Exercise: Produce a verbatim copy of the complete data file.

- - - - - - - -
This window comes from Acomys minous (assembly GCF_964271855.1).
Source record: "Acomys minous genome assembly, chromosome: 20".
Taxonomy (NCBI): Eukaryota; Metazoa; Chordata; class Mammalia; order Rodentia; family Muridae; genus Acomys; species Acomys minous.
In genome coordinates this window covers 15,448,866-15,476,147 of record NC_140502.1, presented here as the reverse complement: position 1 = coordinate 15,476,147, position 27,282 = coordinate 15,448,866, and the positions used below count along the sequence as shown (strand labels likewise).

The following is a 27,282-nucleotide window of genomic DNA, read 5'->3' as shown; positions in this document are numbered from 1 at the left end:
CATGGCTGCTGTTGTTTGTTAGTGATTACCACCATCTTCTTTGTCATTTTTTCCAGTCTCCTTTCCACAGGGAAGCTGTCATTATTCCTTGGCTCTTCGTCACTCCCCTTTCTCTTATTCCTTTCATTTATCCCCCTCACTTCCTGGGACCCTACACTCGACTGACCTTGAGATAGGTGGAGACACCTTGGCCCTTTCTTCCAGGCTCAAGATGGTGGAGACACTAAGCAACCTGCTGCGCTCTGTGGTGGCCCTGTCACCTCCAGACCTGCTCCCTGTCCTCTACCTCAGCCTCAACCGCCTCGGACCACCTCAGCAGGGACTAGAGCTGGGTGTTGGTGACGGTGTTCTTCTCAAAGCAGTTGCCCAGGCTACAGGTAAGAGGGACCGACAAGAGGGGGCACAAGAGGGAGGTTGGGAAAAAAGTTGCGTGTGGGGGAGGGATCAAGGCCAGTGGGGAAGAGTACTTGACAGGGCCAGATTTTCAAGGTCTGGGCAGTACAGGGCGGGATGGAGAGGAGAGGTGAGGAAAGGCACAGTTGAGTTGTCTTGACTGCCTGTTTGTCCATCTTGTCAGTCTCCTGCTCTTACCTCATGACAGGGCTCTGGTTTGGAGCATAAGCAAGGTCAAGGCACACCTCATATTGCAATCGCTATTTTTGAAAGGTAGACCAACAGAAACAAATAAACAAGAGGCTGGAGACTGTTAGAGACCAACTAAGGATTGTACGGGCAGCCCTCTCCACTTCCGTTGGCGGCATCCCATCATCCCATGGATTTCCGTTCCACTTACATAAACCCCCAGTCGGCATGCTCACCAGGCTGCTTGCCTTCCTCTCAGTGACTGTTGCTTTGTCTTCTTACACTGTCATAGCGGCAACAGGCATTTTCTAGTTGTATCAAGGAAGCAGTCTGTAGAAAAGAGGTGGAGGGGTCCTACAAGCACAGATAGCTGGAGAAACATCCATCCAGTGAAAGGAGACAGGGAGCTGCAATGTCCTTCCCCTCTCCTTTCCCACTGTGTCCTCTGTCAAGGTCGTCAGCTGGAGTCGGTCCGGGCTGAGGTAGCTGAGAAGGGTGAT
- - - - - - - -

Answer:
This window comes from Acomys minous (assembly GCF_964271855.1).
Source record: "Acomys minous genome assembly, chromosome: 20".
Taxonomy (NCBI): Eukaryota; Metazoa; Chordata; class Mammalia; order Rodentia; family Muridae; genus Acomys; species Acomys minous.
In genome coordinates this window covers 15,448,866-15,476,147 of record NC_140502.1, presented here as the reverse complement: position 1 = coordinate 15,476,147, position 27,282 = coordinate 15,448,866, and the positions used below count along the sequence as shown (strand labels likewise).

The following is a 27,282-nucleotide window of genomic DNA, read 5'->3' as shown; positions in this document are numbered from 1 at the left end:
CATGGCTGCTGTTGTTTGTTAGTGATTACCACCATCTTCTTTGTCATTTTTTCCAGTCTCCTTTCCACAGGGAAGCTGTCATTATTCCTTGGCTCTTCGTCACTCCCCTTTCTCTTATTCCTTTCATTTATCCCCCTCACTTCCTGGGACCCTACACTCGACTGACCTTGAGATAGGTGGAGACACCTTGGCCCTTTCTTCCAGGCTCAAGATGGTGGAGACACTAAGCAACCTGCTGCGCTCTGTGGTGGCCCTGTCACCTCCAGACCTGCTCCCTGTCCTCTACCTCAGCCTCAACCGCCTCGGACCACCTCAGCAGGGACTAGAGCTGGGTGTTGGTGACGGTGTTCTTCTCAAAGCAGTTGCCCAGGCTACAGGTAAGAGGGACCGACAAGAGGGGGCACAAGAGGGAGGTTGGGAAAAAAGTTGCGTGTGGGGGAGGGATCAAGGCCAGTGGGGAAGAGTACTTGACAGGGCCAGATTTTCAAGGTCTGGGCAGTACAGGGCGGGATGGAGAGGAGAGGTGAGGAAAGGCACAGTTGAGTTGTCTTGACTGCCTGTTTGTCCATCTTGTCAGTCTCCTGCTCTTACCTCATGACAGGGCTCTGGTTTGGAGCATAAGCAAGGTCAAGGCACACCTCATATTGCAATCGCTATTTTTGAAAGGTAGACCAACAGAAACAAATAAACAAGAGGCTGGAGACTGTTAGAGACCAACTAAGGATTGTACGGGCAGCCCTCTCCACTTCCGTTGGCGGCATCCCATCATCCCATGGATTTCCGTTCCACTTACATAAACCCCCAGTCGGCATGCTCACCAGGCTGCTTGCCTTCCTCTCAGTGACTGTTGCTTTGTCTTCTTACACTGTCATAGCGGCAACAGGCATTTTCTAGTTGTATCAAGGAAGCAGTCTGTAGAAAAGAGGTGGAGGGGTCCTACAAGCACAGATAGCTGGAGAAACATCCATCCAGTGAAAGGAGACAGGGAGCTGCAATGTCCTTCCCCTCTCCTTTCCCACTGTGTCCTCTGTCAAGGTCGTCAGCTGGAGTCGGTCCGGGCTGAGGTAGCTGAGAAGGGTGAT